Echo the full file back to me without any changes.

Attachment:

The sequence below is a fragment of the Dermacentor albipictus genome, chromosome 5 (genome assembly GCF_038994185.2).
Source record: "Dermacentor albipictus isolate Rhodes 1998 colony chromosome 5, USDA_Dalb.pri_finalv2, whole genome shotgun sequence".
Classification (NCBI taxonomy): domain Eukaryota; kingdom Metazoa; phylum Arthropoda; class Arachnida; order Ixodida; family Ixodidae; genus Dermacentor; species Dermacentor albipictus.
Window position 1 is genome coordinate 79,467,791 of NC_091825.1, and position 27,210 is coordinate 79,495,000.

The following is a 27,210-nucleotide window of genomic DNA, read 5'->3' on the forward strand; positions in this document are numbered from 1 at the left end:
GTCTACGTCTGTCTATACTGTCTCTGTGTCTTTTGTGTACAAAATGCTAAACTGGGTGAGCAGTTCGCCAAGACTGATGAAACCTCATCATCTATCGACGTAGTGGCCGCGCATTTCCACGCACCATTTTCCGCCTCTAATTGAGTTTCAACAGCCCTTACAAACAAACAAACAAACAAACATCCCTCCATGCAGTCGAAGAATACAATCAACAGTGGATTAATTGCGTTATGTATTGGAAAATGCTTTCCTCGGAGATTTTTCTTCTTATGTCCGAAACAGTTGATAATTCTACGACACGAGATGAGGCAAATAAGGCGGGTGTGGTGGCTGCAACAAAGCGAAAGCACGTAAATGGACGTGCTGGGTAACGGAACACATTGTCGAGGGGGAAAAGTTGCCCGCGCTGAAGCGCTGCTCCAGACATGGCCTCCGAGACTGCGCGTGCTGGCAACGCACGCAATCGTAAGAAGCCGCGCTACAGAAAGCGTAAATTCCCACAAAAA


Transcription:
The sequence below is a fragment of the Dermacentor albipictus genome, chromosome 5 (genome assembly GCF_038994185.2).
Source record: "Dermacentor albipictus isolate Rhodes 1998 colony chromosome 5, USDA_Dalb.pri_finalv2, whole genome shotgun sequence".
Classification (NCBI taxonomy): domain Eukaryota; kingdom Metazoa; phylum Arthropoda; class Arachnida; order Ixodida; family Ixodidae; genus Dermacentor; species Dermacentor albipictus.
Window position 1 is genome coordinate 79,467,791 of NC_091825.1, and position 27,210 is coordinate 79,495,000.

The following is a 27,210-nucleotide window of genomic DNA, read 5'->3' on the forward strand; positions in this document are numbered from 1 at the left end:
GTCTACGTCTGTCTATACTGTCTCTGTGTCTTTTGTGTACAAAATGCTAAACTGGGTGAGCAGTTCGCCAAGACTGATGAAACCTCATCATCTATCGACGTAGTGGCCGCGCATTTCCACGCACCATTTTCCGCCTCTAATTGAGTTTCAACAGCCCTTACAAACAAACAAACAAACAAACATCCCTCCATGCAGTCGAAGAATACAATCAACAGTGGATTAATTGCGTTATGTATTGGAAAATGCTTTCCTCGGAGATTTTTCTTCTTATGTCCGAAACAGTTGATAATTCTACGACACGAGATGAGGCAAATAAGGCGGGTGTGGTGGCTGCAACAAAGCGAAAGCACGTAAATGGACGTGCTGGGTAACGGAACACATTGTCGAGGGGGAAAAGTTGCCCGCGCTGAAGCGCTGCTCCAGACATGGCCTCCGAGACTGCGCGTGCTGGCAACGCACGCAATCGTAAGAAGCCGCGCTACAGAAAGCGTAAATTCCCACAAAAA